Congregational Care Committee

RUC’s new strategic plan asks the Congregational Care Committee to assess the congregation’s need for care. We’re inviting your ideas – in worship Nov. 13th, and by text, email, call, or note at any time. Here, we bring you up-to-date on what we do, hoping it helps you make suggestions.


Generally, we are to love and encourage the congregation, supplementing our pastors’ care. Our activities mostly fall into four big categories. Here are summaries, if you like things short:

Seven (or maybe 9) Ways We Pray – We first counted seven ways we pray for each other and our world. Then we remembered more and now we have nine. They differ mainly in the number of people taking part. If you yearn for prayerful support, you can reach our pastors, the Committee, or others in many ways. ALL types of prayer are available to everyone.

Food, Rides, Visits, and $ – plus Cards! – Too sick to cook? Stuck at home? Running short or have another emergency? Your Congregational Care Committee can help. Volunteers cook, buy, or deliver meals. Others provide rides to medical appointments or church. With our pastors, we offer small grants when hardship hits. We call, visit -- and love to send cards! Please tell us what you need.

Grieving Our Losses – Losses leave holes in our lives (and in our hearts). They all hurt – sometimes so much that healing seems impossible. We have long relied on our religious organizations to offer immediate care and to help us heal over time. With our pastors, the Congregational Care Committee continues that tradition with special services; offers of prayer, food, memorial gifts, and some new ways to stay in touch.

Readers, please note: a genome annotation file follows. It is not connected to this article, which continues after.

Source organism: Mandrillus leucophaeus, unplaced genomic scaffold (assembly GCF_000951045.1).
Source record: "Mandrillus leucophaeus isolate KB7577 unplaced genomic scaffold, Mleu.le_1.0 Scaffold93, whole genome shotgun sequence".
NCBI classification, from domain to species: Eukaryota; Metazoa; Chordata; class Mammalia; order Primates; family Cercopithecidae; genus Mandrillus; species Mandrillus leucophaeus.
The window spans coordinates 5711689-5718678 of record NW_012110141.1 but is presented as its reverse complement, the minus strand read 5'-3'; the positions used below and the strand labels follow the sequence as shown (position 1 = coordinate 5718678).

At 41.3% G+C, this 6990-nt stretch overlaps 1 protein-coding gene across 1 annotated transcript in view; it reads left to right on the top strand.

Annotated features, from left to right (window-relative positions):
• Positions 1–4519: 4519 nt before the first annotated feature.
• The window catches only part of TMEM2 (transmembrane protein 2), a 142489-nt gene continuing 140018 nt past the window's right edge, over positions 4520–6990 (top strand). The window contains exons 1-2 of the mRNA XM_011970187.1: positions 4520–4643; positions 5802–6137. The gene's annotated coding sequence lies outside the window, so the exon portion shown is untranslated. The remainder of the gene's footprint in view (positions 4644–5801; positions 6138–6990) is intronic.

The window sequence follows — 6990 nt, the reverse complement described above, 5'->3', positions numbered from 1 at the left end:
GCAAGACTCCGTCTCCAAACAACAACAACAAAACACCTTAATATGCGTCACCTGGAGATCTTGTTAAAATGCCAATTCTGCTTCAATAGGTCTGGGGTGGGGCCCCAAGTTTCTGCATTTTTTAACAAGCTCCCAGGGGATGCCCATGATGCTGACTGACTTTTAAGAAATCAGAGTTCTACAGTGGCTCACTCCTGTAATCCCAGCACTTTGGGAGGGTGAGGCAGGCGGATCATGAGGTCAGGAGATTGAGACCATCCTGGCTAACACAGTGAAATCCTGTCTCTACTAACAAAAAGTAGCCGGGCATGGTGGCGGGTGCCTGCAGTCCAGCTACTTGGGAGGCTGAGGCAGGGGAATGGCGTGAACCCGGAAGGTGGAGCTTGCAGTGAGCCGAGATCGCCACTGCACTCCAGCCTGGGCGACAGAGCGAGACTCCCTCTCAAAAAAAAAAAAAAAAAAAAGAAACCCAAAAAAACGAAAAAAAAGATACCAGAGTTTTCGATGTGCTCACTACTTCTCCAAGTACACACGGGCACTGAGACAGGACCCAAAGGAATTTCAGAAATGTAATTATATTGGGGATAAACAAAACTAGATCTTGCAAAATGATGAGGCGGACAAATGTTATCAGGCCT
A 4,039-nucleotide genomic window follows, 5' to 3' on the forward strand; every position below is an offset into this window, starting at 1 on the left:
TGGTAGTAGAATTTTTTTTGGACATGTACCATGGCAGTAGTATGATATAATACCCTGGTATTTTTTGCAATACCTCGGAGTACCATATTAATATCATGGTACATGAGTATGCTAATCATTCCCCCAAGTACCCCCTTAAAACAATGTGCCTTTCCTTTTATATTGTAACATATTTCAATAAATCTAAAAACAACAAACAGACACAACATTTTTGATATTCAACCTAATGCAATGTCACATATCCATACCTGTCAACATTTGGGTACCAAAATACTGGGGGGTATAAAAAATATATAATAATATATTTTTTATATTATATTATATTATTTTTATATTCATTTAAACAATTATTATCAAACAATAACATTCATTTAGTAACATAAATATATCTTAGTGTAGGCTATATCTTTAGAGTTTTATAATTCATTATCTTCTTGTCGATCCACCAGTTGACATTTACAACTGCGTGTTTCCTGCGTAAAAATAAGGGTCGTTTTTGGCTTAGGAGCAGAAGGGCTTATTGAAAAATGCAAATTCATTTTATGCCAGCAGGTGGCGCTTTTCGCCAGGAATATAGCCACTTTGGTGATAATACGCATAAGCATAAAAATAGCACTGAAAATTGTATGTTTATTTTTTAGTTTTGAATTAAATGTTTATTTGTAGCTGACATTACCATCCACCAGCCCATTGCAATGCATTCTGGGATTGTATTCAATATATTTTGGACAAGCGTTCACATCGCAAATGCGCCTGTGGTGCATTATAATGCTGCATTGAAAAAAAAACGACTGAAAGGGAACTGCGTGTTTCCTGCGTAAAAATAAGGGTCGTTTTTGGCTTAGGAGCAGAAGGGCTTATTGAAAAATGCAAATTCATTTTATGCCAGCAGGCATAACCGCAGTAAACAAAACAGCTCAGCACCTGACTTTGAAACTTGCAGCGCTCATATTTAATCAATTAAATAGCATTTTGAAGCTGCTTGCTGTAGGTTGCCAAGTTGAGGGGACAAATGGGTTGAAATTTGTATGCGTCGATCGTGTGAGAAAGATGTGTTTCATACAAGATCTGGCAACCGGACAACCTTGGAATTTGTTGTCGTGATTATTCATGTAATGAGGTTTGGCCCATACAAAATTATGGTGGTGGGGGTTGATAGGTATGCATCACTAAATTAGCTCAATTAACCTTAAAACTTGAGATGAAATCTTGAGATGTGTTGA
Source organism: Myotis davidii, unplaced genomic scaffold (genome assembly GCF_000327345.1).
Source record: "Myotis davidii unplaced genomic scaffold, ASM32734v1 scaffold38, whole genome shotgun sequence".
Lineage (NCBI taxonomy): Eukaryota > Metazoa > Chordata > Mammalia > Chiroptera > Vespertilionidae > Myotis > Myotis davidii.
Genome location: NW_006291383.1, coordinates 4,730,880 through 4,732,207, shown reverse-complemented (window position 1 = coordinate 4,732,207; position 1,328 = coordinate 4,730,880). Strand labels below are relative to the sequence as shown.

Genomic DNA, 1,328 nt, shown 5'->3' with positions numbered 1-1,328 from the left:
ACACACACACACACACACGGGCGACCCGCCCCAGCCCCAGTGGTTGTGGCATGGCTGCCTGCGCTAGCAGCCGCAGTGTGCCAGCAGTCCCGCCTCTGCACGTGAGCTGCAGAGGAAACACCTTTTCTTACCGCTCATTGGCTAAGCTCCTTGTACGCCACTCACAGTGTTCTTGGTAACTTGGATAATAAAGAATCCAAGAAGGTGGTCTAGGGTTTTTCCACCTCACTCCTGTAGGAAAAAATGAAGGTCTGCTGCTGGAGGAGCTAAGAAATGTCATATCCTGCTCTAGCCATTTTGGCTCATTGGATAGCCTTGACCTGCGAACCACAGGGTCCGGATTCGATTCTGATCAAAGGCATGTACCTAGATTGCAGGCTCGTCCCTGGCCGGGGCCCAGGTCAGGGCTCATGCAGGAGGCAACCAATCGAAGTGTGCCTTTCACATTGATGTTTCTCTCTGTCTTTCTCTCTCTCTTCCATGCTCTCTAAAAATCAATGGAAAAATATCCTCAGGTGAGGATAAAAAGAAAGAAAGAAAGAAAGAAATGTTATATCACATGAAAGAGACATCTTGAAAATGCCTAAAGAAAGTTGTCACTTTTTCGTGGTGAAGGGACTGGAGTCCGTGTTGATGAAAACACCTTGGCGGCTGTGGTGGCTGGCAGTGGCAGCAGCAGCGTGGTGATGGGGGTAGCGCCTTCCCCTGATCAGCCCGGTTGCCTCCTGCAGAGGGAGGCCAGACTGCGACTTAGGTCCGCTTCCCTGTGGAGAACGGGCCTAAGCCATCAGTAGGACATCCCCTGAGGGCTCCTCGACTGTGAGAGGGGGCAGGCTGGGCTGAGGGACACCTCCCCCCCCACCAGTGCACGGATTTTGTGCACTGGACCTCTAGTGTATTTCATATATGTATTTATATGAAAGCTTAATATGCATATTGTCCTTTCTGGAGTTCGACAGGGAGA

(Very)Special projects – Much of what the Congregational Care Committee does happens routinely and regularly. Occasionally, though, we do a special project. Our pastors might ask for help, a new idea may pop up, or we might celebrate a holiday.

Seven (or maybe 9) Ways We Pray

“In your times of decision, stress and grief, you may expect us to be by your side.  You may likewise expect us to want to be with you in your times of joy and celebration.” 

- RUC’s “Reception of New Members Liturgy”